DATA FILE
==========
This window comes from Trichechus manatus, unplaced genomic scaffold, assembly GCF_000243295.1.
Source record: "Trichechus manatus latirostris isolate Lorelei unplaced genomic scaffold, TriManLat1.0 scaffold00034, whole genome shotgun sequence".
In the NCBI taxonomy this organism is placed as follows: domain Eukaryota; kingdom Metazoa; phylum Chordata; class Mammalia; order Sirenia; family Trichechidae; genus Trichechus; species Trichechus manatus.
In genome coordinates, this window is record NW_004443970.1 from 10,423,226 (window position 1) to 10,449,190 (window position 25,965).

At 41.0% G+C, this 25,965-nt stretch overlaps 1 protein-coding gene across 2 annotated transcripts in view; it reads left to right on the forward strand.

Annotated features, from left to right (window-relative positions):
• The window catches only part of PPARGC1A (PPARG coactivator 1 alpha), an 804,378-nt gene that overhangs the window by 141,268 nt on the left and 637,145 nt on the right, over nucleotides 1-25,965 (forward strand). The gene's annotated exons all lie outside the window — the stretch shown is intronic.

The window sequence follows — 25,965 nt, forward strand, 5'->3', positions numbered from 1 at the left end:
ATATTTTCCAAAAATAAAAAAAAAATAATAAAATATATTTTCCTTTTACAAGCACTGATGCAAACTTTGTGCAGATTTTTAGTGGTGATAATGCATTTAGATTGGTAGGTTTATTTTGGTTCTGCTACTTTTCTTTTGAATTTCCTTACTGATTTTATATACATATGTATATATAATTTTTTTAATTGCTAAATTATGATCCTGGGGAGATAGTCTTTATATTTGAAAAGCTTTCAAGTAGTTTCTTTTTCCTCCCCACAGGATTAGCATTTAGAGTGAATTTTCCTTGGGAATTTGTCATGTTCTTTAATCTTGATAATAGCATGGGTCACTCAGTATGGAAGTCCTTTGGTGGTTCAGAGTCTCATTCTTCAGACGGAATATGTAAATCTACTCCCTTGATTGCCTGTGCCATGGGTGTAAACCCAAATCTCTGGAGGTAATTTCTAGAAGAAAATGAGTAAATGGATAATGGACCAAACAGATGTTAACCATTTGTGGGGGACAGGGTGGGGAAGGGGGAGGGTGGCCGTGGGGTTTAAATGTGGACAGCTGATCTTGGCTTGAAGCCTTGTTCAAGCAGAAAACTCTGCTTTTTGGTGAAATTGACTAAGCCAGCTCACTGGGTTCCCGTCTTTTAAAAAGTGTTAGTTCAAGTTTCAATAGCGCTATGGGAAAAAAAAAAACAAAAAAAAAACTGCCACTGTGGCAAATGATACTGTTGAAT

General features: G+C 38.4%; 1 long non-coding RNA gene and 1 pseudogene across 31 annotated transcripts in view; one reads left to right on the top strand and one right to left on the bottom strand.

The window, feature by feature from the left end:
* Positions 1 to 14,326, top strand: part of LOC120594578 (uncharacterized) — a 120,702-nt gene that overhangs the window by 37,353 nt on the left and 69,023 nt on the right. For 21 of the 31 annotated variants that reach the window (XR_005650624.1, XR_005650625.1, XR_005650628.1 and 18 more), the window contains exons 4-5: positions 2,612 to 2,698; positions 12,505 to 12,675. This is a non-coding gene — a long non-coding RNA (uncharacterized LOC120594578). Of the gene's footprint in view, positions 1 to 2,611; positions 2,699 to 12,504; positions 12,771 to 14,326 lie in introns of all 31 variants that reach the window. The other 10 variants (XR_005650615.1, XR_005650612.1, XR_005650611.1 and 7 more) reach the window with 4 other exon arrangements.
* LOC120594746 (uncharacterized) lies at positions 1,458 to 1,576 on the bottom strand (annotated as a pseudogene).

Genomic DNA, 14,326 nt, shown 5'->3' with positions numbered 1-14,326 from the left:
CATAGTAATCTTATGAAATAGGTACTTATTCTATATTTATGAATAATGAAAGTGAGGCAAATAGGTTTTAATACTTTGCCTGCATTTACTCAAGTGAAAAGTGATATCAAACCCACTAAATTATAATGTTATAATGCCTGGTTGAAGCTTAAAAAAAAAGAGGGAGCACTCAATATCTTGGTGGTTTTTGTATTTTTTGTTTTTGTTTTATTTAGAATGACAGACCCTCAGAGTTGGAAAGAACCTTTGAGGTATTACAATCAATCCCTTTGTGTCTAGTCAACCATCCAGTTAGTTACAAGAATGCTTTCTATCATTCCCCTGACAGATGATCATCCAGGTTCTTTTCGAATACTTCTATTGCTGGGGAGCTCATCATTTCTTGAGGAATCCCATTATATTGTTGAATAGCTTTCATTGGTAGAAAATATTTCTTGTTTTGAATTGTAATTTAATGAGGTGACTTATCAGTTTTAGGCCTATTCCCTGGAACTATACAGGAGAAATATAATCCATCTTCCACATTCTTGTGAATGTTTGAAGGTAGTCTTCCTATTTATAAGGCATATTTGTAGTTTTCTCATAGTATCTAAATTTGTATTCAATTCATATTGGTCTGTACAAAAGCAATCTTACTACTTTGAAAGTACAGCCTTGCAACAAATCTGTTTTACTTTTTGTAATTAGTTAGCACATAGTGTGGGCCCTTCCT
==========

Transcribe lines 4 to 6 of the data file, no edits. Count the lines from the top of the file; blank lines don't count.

In genome coordinates, this window is record NW_004443970.1 from 10,423,226 (window position 1) to 10,449,190 (window position 25,965).

At 41.0% G+C, this 25,965-nt stretch overlaps 1 protein-coding gene across 2 annotated transcripts in view; it reads left to right on the forward strand.

Annotated features, from left to right (window-relative positions):